Last year, top-seeded Duke lost to fifth-seeded Michigan State in the regional semis. In 2003, No. 3 seed Duke lost to No. 2 seed Kansas in the semis. In 2002, top-seeded and defending national champion Duke was stunned by No. 5 seed Indiana in the semis. (In 2004, top-seeded Duke did beat No. 5 Illinois and then No. 7 Xavier to make the Final Four.)
Given that recent precedent, the Blue Devils' road to the Final Four looks daunting. First up is No. 4 seed LSU and its powerhouse front line. Should Duke escape that challenge, it will face either No. 2 Texas or No. 6 West Virginia. History says the Dookies will be rooting for the Mountaineers in that one.
On paper, no top seed has it easier at this stage than UConn. The Huskies don't have anyone seeded higher than fifth left between them and the Final Four, and none of the Little Three in D.C. -- Washington, Wichita State and George Mason -- has any meaningful pedigree of March success.
George Mason had never won an NCAA Tournament game prior to last week. Washington last made the Final Four in 1953. Wichita State is the tradition-soaked member of the Little Three, making a regional final in 1981 and the Final Four in 1965.
(Of course, in the mid-60s all it took to make the Final Four was two wins. Once the Shockers reached the Final Four they gave up 226 points in two losses, back in the time of the third-place game).
But as easy as things look on paper for UConn, it should be noted that the Huskies also have struggled more than any other No. 1 seed this tournament. They've won their last six games as a top seed, dating back to 1999, but it's been ugly and anxiety-ridden this time around.
They trailed No. 16 seed Albany by 12 midway through the second half, and didn't put away No. 8 Kentucky until the final minute. If it weren't for point guard Marcus Williams, UConn would be eliminated by now.
So the Huskies will have to play better to beat an explosive Washington team, then avoid what would be an epic choke in a regional final against one of the two Cinderellas left in D.C. If UConn doesn't make it to Indy, it will have some explaining to do.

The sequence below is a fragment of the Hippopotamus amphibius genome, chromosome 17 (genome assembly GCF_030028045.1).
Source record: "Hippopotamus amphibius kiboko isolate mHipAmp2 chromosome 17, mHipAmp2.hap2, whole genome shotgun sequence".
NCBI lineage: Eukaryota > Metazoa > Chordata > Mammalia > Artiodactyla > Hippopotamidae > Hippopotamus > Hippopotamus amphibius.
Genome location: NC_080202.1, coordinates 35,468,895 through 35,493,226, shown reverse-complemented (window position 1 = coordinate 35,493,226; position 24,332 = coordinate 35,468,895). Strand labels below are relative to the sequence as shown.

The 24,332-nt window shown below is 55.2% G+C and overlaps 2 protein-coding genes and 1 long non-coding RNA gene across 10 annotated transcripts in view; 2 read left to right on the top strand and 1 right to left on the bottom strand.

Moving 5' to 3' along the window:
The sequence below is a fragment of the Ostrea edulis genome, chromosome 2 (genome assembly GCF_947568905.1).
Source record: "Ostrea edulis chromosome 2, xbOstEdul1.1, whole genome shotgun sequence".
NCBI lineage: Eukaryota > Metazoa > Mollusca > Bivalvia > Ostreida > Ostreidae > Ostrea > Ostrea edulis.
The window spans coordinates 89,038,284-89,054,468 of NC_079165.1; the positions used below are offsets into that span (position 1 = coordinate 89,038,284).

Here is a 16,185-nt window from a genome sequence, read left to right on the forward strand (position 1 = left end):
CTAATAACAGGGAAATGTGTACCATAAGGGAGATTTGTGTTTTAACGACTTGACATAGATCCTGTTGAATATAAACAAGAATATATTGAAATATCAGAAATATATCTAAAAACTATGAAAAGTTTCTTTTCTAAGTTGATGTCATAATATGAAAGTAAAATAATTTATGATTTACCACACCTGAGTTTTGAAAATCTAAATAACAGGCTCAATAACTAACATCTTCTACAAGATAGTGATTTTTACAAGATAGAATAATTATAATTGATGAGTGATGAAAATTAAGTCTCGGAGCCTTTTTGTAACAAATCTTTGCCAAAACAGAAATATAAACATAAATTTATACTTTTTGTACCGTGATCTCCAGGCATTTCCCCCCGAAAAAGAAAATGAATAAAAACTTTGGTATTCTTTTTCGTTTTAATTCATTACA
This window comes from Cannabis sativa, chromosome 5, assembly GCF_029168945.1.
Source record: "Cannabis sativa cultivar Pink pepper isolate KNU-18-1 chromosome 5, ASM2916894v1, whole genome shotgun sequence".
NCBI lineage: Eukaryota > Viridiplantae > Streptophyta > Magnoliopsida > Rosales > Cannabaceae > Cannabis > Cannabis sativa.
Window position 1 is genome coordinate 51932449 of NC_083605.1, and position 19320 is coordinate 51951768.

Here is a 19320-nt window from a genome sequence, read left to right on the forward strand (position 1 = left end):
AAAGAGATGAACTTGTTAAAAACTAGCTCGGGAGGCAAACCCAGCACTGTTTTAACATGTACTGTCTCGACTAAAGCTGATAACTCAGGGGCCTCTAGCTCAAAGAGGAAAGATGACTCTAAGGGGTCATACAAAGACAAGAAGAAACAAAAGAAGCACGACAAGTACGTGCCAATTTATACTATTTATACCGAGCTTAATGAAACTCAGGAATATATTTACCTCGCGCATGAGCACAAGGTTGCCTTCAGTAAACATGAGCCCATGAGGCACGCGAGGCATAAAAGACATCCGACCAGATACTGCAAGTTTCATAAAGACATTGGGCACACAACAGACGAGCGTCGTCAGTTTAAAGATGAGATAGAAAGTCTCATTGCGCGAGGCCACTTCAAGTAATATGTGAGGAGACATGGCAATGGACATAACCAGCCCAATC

The Wildcats look like they're in the toughest spot in Minneapolis.
First up is old Big East brethren Boston College, which has a front line that should be a matchup nightmare for Nova. In BC's 6-foot-10 shot blocker Sean Williams, 250-pound power forward Craig Smith and rugged 6-7 Jared Dudley, Villanova's MidgetBall team will be up against it inside.
Of course, the converse will be true as well: BC's big guys will have to chase Villanova's little guys around the floor, and popular math says that 3-point shots count for more than two. But the Wildcats still are fighting decades of precedent that says size matters in basketball.
If Villanova should beat Boston College and advance to its first regional final since 1988, it will find more matchup issues there.
If the opponent is Florida, the Wildcats must contend with athletic big men Joakim Noah and Al Horford. And the Gators do not lack perimeter quickness, either.
Or if the opponent is Georgetown, Villanova gets to guard 7-2 Roy Hibbert and 6-9 forwards Jeff Green and Brandon Bowman. Nova did beat the Hoyas by 10 during the regular season, but Georgetown is playing better since then.
History tells that some combination of these four top seeds is going down short of Indianapolis -- and this is no time to argue with history. We just don't know which teams won't make it, or who knocks them off.
Pat Forde is a senior writer for ESPN.com. He can be reached at ESPN4D@aol.com.